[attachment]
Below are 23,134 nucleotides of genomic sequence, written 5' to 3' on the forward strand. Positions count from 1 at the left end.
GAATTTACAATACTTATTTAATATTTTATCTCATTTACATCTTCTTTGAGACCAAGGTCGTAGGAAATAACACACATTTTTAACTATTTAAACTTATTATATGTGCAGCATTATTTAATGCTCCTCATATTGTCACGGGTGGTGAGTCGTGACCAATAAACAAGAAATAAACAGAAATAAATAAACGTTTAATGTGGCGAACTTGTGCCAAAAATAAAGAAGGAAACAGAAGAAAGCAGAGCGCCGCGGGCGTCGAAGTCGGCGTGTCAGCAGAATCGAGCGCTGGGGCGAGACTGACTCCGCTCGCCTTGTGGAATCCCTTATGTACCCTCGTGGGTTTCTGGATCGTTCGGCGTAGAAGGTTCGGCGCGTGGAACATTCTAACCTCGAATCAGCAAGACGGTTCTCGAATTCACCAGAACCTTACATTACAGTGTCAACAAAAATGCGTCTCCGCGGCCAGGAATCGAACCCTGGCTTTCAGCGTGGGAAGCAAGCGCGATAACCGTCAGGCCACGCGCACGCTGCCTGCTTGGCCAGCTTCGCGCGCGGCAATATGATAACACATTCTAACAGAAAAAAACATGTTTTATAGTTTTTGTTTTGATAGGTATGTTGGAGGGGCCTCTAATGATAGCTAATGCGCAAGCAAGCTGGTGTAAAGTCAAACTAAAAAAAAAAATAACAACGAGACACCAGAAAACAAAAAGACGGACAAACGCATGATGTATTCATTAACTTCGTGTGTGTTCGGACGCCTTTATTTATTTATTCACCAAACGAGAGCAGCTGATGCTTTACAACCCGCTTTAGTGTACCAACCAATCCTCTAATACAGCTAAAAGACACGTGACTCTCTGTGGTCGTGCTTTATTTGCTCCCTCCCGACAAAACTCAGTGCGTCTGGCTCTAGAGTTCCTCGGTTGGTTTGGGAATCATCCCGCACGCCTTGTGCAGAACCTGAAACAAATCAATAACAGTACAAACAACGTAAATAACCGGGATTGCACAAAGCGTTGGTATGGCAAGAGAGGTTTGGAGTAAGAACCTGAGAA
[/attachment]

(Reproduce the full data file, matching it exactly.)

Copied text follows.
Below are 23,134 nucleotides of genomic sequence, written 5' to 3' on the forward strand. Positions count from 1 at the left end.
GAATTTACAATACTTATTTAATATTTTATCTCATTTACATCTTCTTTGAGACCAAGGTCGTAGGAAATAACACACATTTTTAACTATTTAAACTTATTATATGTGCAGCATTATTTAATGCTCCTCATATTGTCACGGGTGGTGAGTCGTGACCAATAAACAAGAAATAAACAGAAATAAATAAACGTTTAATGTGGCGAACTTGTGCCAAAAATAAAGAAGGAAACAGAAGAAAGCAGAGCGCCGCGGGCGTCGAAGTCGGCGTGTCAGCAGAATCGAGCGCTGGGGCGAGACTGACTCCGCTCGCCTTGTGGAATCCCTTATGTACCCTCGTGGGTTTCTGGATCGTTCGGCGTAGAAGGTTCGGCGCGTGGAACATTCTAACCTCGAATCAGCAAGACGGTTCTCGAATTCACCAGAACCTTACATTACAGTGTCAACAAAAATGCGTCTCCGCGGCCAGGAATCGAACCCTGGCTTTCAGCGTGGGAAGCAAGCGCGATAACCGTCAGGCCACGCGCACGCTGCCTGCTTGGCCAGCTTCGCGCGCGGCAATATGATAACACATTCTAACAGAAAAAAACATGTTTTATAGTTTTTGTTTTGATAGGTATGTTGGAGGGGCCTCTAATGATAGCTAATGCGCAAGCAAGCTGGTGTAAAGTCAAACTAAAAAAAAAAATAACAACGAGACACCAGAAAACAAAAAGACGGACAAACGCATGATGTATTCATTAACTTCGTGTGTGTTCGGACGCCTTTATTTATTTATTCACCAAACGAGAGCAGCTGATGCTTTACAACCCGCTTTAGTGTACCAACCAATCCTCTAATACAGCTAAAAGACACGTGACTCTCTGTGGTCGTGCTTTATTTGCTCCCTCCCGACAAAACTCAGTGCGTCTGGCTCTAGAGTTCCTCGGTTGGTTTGGGAATCATCCCGCACGCCTTGTGCAGAACCTGAAACAAATCAATAACAGTACAAACAACGTAAATAACCGGGATTGCACAAAGCGTTGGTATGGCAAGAGAGGTTTGGAGTAAGAACCTGAGAA